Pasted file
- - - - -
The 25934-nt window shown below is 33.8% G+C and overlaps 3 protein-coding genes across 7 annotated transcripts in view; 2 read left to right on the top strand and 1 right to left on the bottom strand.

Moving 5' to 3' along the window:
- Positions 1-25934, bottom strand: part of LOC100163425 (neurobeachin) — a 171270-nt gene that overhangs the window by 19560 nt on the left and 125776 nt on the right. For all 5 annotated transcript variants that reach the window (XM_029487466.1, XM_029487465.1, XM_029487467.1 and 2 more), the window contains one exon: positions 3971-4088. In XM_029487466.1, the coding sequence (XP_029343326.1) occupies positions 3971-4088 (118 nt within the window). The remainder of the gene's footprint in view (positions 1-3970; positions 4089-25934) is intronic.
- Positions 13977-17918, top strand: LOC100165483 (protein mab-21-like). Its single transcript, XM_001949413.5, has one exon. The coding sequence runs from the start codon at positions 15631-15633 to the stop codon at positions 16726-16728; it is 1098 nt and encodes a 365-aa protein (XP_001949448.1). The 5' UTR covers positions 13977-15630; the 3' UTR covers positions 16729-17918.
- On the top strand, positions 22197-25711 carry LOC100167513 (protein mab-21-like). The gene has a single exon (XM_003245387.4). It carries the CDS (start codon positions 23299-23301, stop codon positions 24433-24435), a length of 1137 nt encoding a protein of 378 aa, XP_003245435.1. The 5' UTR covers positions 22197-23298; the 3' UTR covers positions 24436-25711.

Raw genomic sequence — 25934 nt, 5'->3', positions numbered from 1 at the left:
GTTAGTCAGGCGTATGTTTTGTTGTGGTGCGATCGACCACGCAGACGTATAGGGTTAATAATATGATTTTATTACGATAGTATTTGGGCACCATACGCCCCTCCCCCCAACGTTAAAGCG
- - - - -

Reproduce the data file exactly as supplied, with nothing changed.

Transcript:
The 25934-nt window shown below is 33.8% G+C and overlaps 3 protein-coding genes across 7 annotated transcripts in view; 2 read left to right on the top strand and 1 right to left on the bottom strand.

Moving 5' to 3' along the window:
- Positions 1-25934, bottom strand: part of LOC100163425 (neurobeachin) — a 171270-nt gene that overhangs the window by 19560 nt on the left and 125776 nt on the right. For all 5 annotated transcript variants that reach the window (XM_029487466.1, XM_029487465.1, XM_029487467.1 and 2 more), the window contains one exon: positions 3971-4088. In XM_029487466.1, the coding sequence (XP_029343326.1) occupies positions 3971-4088 (118 nt within the window). The remainder of the gene's footprint in view (positions 1-3970; positions 4089-25934) is intronic.
- Positions 13977-17918, top strand: LOC100165483 (protein mab-21-like). Its single transcript, XM_001949413.5, has one exon. The coding sequence runs from the start codon at positions 15631-15633 to the stop codon at positions 16726-16728; it is 1098 nt and encodes a 365-aa protein (XP_001949448.1). The 5' UTR covers positions 13977-15630; the 3' UTR covers positions 16729-17918.
- On the top strand, positions 22197-25711 carry LOC100167513 (protein mab-21-like). The gene has a single exon (XM_003245387.4). It carries the CDS (start codon positions 23299-23301, stop codon positions 24433-24435), a length of 1137 nt encoding a protein of 378 aa, XP_003245435.1. The 5' UTR covers positions 22197-23298; the 3' UTR covers positions 24436-25711.

Raw genomic sequence — 25934 nt, 5'->3', positions numbered from 1 at the left:
GTTAGTCAGGCGTATGTTTTGTTGTGGTGCGATCGACCACGCAGACGTATAGGGTTAATAATATGATTTTATTACGATAGTATTTGGGCACCATACGCCCCTCCCCCCAACGTTAAAGCG